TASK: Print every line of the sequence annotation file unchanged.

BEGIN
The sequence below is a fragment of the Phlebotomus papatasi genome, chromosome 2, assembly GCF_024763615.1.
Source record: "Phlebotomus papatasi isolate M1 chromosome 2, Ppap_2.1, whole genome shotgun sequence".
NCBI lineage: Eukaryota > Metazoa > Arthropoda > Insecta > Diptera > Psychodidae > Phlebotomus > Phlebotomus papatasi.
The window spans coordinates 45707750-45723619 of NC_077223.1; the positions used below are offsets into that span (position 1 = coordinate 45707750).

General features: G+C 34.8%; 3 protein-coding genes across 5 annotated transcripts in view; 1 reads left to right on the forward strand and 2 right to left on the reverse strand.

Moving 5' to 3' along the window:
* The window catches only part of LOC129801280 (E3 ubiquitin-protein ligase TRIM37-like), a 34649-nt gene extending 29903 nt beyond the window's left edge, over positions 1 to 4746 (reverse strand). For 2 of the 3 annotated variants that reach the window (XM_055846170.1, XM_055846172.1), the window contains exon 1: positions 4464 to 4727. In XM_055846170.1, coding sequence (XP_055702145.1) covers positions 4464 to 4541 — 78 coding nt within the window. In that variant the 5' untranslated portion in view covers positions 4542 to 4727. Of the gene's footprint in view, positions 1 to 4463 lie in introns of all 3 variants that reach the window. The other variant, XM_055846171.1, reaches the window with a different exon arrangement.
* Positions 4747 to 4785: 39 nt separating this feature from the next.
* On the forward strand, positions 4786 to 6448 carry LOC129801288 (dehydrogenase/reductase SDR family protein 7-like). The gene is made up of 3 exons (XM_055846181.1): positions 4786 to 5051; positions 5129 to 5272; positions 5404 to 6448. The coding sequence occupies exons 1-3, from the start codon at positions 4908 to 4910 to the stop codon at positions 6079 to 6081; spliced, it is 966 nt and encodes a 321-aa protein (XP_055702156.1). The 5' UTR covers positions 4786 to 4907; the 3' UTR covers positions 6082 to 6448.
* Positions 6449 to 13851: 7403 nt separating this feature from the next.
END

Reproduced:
The sequence below is a fragment of the Phlebotomus papatasi genome, chromosome 2, assembly GCF_024763615.1.
Source record: "Phlebotomus papatasi isolate M1 chromosome 2, Ppap_2.1, whole genome shotgun sequence".
NCBI lineage: Eukaryota > Metazoa > Arthropoda > Insecta > Diptera > Psychodidae > Phlebotomus > Phlebotomus papatasi.
The window spans coordinates 45707750-45723619 of NC_077223.1; the positions used below are offsets into that span (position 1 = coordinate 45707750).

General features: G+C 34.8%; 3 protein-coding genes across 5 annotated transcripts in view; 1 reads left to right on the forward strand and 2 right to left on the reverse strand.

Moving 5' to 3' along the window:
* The window catches only part of LOC129801280 (E3 ubiquitin-protein ligase TRIM37-like), a 34649-nt gene extending 29903 nt beyond the window's left edge, over positions 1 to 4746 (reverse strand). For 2 of the 3 annotated variants that reach the window (XM_055846170.1, XM_055846172.1), the window contains exon 1: positions 4464 to 4727. In XM_055846170.1, coding sequence (XP_055702145.1) covers positions 4464 to 4541 — 78 coding nt within the window. In that variant the 5' untranslated portion in view covers positions 4542 to 4727. Of the gene's footprint in view, positions 1 to 4463 lie in introns of all 3 variants that reach the window. The other variant, XM_055846171.1, reaches the window with a different exon arrangement.
* Positions 4747 to 4785: 39 nt separating this feature from the next.
* On the forward strand, positions 4786 to 6448 carry LOC129801288 (dehydrogenase/reductase SDR family protein 7-like). The gene is made up of 3 exons (XM_055846181.1): positions 4786 to 5051; positions 5129 to 5272; positions 5404 to 6448. The coding sequence occupies exons 1-3, from the start codon at positions 4908 to 4910 to the stop codon at positions 6079 to 6081; spliced, it is 966 nt and encodes a 321-aa protein (XP_055702156.1). The 5' UTR covers positions 4786 to 4907; the 3' UTR covers positions 6082 to 6448.
* Positions 6449 to 13851: 7403 nt separating this feature from the next.